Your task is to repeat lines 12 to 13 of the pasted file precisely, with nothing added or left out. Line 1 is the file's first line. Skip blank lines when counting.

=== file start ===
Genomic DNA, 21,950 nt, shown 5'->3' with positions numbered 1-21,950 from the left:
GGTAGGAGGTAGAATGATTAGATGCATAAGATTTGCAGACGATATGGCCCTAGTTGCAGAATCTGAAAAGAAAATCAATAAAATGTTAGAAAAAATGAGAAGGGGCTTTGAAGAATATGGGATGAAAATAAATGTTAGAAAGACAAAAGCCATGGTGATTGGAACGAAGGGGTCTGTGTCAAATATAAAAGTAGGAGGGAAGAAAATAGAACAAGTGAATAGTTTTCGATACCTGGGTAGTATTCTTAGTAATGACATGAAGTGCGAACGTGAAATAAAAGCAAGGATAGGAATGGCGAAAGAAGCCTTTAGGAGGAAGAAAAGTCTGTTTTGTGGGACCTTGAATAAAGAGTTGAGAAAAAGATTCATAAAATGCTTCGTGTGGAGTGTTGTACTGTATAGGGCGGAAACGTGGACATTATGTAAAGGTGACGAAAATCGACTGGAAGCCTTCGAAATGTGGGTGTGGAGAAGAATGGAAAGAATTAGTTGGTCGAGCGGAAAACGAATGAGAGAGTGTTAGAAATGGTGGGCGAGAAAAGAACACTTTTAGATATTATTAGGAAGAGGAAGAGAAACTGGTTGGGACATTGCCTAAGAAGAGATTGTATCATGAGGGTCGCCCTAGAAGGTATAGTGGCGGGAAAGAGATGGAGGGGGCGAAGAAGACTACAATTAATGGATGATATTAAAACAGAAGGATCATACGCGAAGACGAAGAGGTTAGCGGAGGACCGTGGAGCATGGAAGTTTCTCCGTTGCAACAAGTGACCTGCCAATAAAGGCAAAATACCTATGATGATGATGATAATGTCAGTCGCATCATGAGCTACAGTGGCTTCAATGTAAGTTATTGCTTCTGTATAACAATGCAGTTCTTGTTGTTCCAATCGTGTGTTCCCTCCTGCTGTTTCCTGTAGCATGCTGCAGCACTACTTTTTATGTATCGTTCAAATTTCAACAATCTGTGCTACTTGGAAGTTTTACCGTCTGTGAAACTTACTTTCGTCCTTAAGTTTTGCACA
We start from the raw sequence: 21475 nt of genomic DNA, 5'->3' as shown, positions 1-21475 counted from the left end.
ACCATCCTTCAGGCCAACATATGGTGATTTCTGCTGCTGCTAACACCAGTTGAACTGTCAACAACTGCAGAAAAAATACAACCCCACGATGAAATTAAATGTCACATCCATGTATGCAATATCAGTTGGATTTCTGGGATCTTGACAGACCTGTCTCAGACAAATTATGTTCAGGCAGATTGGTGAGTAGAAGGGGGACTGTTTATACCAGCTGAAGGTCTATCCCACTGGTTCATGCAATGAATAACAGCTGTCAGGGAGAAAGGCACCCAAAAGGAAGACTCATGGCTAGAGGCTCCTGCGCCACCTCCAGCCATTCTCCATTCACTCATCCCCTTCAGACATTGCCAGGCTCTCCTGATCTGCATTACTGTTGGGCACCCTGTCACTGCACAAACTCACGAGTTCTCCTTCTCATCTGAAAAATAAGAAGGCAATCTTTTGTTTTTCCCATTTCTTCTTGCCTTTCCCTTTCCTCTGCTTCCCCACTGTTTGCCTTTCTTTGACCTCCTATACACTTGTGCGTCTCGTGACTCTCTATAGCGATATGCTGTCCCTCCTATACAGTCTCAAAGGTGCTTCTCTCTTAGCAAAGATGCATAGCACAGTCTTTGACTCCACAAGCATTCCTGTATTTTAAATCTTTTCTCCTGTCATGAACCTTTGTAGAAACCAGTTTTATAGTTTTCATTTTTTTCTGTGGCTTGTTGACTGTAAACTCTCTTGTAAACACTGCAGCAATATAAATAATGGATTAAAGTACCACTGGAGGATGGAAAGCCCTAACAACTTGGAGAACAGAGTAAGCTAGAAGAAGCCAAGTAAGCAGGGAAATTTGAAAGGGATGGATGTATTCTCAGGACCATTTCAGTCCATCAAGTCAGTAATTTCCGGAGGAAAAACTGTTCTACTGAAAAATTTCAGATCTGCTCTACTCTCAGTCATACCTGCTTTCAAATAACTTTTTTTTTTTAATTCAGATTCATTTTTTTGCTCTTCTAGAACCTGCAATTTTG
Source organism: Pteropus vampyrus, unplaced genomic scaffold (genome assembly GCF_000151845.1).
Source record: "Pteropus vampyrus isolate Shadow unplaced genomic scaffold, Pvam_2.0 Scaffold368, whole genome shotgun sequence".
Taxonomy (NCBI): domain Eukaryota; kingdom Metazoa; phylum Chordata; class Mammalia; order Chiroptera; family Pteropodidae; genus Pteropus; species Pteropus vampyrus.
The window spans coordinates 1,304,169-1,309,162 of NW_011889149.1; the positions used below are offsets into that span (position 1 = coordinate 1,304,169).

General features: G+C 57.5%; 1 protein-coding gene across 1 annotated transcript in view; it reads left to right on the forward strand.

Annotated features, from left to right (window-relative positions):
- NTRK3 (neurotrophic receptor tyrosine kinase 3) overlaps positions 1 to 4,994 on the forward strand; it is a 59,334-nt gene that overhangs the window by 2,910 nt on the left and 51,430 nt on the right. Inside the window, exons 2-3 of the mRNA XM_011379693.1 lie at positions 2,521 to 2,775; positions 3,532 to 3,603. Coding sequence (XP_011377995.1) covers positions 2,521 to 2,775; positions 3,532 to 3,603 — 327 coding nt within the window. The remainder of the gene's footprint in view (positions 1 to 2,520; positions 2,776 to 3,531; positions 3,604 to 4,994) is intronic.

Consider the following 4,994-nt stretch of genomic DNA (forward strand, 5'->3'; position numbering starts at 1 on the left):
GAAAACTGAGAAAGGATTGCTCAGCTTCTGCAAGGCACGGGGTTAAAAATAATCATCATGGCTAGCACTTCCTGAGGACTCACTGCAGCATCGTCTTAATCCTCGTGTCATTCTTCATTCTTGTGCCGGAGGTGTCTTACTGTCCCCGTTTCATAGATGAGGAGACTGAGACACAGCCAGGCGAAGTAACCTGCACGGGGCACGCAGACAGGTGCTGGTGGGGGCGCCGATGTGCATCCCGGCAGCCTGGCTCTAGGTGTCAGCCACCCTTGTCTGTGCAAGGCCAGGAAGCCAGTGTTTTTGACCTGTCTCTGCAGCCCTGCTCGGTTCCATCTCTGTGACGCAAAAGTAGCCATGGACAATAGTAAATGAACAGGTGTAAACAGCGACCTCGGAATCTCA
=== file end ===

Consider the following 4,994-nt stretch of genomic DNA (forward strand, 5'->3'; position numbering starts at 1 on the left):
GAAAACTGAGAAAGGATTGCTCAGCTTCTGCAAGGCACGGGGTTAAAAATAATCATCATGGCTAGCACTTCCTGAGGACTCACTGCAGCATCGTCTTAATCCTCGTGTCATTCTTCATTCTTGTGCCGGAGGTGTCTTACTGTCCCCGTTTCATAGATGAGGAGACTGAGACACAGCCAGGCGAAGTAACCTGCACGGGGCACGCAGACAGGTGCTGGTGGGGGCGCCGATGTGCATCCCGGCAGCCTGGCTCTAGGTGTCAGCCACCCTTGTCTGTGCAAGGCCAGGAAGCCAGTGTTTTTGACCTGTCTCTGCAGCCCTGCTCGGTTCCATCTCTGTGACGCAAAAGTAGCCATGGACAATAGTAAATGAACAGGTGTAAACAGCGACCTCGGAATCTCA